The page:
Particularly following the streaming success of the movie The Interview, Hollywood is thinking harder than ever about new ways to distribute content online. Or at least it should be–however, the suspension today of two-week-old movie-sharing service Wavelength seems to suggest otherwise.
Wavelength offered an intriguing new spin on the concept of shareable media. Instead of lending out physical copies of a movie, Wavelength used UltraViolet, a so-called “cloud locker system” set up by Hollywood executives a few years ago, which lets buyers offer access to their movie libraries to as many as six other people.
Wavelength was set up so that users could post their UltraViolet movie archives online for their friends to watch for free–provided that only three people watch each movie at a time, and that they also upload their personal collection.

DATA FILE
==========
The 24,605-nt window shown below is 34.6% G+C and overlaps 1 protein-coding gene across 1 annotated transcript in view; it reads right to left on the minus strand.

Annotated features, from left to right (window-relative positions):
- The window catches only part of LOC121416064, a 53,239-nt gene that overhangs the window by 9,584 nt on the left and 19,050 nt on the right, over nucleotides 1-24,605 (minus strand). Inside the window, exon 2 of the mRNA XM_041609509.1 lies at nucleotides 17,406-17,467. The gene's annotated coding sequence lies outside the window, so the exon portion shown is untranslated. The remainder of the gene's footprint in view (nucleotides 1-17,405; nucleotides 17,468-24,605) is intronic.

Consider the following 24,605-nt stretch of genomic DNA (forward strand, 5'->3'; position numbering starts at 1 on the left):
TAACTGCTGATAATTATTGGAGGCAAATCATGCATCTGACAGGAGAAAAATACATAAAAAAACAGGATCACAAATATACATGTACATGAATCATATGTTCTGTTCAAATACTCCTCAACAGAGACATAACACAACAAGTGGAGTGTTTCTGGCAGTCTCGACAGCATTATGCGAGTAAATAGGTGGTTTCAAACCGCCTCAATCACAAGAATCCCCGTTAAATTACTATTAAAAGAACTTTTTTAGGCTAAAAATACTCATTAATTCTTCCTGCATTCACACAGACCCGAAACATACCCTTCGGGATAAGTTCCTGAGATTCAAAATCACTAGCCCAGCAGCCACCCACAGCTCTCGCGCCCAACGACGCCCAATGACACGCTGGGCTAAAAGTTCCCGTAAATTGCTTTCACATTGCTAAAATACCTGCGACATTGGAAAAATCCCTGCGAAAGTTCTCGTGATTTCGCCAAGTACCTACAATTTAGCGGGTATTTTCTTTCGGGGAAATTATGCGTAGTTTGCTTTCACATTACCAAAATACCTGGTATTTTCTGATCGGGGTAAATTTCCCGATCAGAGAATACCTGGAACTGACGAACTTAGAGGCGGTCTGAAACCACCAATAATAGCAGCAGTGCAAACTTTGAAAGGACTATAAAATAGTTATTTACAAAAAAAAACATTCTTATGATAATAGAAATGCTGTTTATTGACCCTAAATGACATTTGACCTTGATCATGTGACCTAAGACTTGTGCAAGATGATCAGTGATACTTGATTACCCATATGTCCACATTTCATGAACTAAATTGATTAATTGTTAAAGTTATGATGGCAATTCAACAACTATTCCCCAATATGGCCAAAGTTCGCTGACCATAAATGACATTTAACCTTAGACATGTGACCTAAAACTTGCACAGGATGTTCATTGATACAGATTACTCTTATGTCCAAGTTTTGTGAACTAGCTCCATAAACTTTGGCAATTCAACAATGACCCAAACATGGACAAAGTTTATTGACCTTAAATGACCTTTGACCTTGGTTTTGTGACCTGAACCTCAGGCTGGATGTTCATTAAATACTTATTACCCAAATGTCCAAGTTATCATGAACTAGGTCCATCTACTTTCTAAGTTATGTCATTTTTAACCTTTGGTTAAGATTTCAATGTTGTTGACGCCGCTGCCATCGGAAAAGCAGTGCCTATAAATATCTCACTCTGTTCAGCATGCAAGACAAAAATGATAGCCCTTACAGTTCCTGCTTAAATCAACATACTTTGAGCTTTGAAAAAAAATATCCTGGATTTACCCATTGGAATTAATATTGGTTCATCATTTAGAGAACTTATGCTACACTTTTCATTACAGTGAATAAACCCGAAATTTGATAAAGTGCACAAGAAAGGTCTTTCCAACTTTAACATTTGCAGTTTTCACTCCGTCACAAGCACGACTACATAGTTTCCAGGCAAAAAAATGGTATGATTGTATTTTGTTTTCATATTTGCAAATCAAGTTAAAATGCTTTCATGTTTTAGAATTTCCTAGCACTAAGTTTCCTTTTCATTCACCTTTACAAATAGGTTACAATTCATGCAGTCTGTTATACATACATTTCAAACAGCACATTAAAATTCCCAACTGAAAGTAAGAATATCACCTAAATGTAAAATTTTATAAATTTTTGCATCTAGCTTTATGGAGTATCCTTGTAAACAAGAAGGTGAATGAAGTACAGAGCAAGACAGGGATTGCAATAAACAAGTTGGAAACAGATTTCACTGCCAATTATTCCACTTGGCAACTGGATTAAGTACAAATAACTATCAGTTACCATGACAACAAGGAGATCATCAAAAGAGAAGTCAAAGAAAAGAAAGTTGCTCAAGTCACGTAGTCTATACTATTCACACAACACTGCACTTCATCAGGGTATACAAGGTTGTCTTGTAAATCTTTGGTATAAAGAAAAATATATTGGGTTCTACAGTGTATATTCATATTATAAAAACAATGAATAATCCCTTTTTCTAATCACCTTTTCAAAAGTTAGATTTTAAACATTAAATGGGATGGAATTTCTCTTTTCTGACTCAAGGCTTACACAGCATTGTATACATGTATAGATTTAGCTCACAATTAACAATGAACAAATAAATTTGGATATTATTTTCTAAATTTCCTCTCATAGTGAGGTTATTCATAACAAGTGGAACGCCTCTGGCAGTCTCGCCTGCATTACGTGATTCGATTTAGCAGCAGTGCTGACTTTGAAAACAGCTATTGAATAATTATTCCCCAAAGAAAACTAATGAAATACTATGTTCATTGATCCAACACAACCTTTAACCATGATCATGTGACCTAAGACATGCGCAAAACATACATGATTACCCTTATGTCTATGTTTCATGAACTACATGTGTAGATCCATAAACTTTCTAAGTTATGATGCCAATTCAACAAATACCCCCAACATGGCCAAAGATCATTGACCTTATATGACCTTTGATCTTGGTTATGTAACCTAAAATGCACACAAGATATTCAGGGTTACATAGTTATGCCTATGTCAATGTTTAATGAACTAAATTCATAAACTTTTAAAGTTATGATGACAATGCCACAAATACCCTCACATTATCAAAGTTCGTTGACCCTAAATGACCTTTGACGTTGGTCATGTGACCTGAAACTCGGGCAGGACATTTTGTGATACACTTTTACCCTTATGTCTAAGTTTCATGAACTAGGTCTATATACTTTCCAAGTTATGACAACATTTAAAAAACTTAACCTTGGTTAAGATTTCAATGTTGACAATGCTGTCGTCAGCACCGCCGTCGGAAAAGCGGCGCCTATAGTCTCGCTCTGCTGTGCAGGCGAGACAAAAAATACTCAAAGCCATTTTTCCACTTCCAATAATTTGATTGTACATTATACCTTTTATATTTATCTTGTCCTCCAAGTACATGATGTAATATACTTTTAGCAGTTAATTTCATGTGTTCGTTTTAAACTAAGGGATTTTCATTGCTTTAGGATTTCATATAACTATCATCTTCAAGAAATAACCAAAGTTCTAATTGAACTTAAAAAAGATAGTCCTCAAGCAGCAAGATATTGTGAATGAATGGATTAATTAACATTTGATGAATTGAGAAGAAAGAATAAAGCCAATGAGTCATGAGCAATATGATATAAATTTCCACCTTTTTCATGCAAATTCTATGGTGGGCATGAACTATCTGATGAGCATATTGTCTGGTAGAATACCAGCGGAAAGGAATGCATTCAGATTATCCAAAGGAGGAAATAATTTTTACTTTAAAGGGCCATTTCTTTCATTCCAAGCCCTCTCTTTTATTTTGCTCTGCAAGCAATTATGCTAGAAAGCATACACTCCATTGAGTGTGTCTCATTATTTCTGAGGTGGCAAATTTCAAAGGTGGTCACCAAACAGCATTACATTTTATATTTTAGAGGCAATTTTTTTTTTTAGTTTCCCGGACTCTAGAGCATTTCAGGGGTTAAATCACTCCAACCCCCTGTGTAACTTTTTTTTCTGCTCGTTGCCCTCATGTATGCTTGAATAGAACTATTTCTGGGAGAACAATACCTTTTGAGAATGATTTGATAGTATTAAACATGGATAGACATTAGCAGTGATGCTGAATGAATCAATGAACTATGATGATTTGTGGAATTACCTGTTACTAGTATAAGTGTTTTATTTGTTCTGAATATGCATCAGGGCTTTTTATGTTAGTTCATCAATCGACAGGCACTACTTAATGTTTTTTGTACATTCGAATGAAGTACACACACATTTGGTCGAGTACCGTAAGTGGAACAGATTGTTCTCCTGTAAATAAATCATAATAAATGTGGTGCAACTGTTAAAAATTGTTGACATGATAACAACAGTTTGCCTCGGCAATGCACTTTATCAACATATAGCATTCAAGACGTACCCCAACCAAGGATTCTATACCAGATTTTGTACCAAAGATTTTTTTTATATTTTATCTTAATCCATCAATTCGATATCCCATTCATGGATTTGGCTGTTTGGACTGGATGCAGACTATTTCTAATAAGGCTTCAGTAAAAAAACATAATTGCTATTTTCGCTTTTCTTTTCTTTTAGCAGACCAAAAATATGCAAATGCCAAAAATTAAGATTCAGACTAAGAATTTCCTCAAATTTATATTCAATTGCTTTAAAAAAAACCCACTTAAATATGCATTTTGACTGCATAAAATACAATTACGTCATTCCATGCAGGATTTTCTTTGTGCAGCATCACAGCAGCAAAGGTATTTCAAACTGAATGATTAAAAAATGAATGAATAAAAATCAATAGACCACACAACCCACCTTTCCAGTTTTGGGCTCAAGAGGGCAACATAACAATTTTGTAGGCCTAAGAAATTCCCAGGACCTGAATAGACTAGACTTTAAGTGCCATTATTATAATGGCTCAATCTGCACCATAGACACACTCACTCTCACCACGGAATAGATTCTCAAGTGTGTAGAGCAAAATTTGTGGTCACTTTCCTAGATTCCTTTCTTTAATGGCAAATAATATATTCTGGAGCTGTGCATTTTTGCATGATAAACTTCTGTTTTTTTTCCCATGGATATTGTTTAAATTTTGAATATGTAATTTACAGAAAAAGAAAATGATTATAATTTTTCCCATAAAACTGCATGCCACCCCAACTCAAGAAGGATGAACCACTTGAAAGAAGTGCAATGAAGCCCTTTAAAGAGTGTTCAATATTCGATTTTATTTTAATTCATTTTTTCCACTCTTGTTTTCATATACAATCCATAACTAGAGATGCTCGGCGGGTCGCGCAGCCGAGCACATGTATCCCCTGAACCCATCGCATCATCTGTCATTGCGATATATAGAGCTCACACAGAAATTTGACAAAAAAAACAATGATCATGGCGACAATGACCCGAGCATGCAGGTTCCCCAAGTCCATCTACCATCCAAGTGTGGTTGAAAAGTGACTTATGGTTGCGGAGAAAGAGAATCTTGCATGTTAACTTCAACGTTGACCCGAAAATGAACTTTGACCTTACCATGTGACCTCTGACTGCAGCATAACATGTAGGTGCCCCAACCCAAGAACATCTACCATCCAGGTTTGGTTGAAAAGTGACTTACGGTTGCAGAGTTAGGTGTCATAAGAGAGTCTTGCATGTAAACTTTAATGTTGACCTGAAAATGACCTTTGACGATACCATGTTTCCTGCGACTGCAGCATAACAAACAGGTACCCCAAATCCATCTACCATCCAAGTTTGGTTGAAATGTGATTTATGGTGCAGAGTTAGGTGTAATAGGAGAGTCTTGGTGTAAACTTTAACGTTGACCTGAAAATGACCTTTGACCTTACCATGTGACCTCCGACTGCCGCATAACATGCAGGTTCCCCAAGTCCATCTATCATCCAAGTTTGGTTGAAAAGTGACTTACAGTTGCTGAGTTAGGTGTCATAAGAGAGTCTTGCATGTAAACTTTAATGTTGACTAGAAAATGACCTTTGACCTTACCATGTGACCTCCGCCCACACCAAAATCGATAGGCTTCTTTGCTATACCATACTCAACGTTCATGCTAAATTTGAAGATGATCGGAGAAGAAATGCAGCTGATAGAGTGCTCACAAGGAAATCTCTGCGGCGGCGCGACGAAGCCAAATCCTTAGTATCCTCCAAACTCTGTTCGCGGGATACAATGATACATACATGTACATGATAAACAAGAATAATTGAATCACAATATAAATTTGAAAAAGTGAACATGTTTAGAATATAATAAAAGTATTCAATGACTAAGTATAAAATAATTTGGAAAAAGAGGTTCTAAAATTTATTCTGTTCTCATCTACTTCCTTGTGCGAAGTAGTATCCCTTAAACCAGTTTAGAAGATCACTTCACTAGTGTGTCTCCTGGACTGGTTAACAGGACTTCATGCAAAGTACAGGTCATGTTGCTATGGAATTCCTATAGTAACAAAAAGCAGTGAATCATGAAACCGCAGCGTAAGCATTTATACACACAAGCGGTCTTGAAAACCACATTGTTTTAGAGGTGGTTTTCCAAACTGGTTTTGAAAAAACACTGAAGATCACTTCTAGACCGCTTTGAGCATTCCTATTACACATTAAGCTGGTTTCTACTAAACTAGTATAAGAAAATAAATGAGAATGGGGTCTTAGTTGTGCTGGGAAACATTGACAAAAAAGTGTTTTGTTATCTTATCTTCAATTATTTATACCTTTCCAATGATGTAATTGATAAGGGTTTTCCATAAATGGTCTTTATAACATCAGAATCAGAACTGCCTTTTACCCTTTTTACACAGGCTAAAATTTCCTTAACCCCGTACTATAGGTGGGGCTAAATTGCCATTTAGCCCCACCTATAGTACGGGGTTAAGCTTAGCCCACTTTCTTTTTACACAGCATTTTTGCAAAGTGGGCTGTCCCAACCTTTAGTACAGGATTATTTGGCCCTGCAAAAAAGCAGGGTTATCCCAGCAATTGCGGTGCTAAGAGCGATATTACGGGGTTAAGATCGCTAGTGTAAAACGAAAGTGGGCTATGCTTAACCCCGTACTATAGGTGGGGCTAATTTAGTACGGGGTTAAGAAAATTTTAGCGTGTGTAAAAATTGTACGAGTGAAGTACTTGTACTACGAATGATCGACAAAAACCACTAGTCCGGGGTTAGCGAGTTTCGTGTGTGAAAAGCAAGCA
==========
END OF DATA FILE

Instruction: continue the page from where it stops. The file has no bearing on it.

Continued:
It’s an intriguing concept, since it offers the benefits of new, free content discovery, while also theoretically encouraging people to keep on buying movies, as this is the only way they can then be shared online.
Still, Hollywood seems to have balked. Less than two weeks after Wavelength launched, founder Spencer Wang has suspended the service, “as we speak with key industry constituents to showcase that wavelength.io is a great thing for consumers and the film business.”
“We hope to be back soon,” Wang notes, although it seems that—once again—the idea of letting people view movies for free online, even without hosting the physical files, is a bridge too far for moviemakers.
We’ve reached out to founder Wang for comment and will update with more information.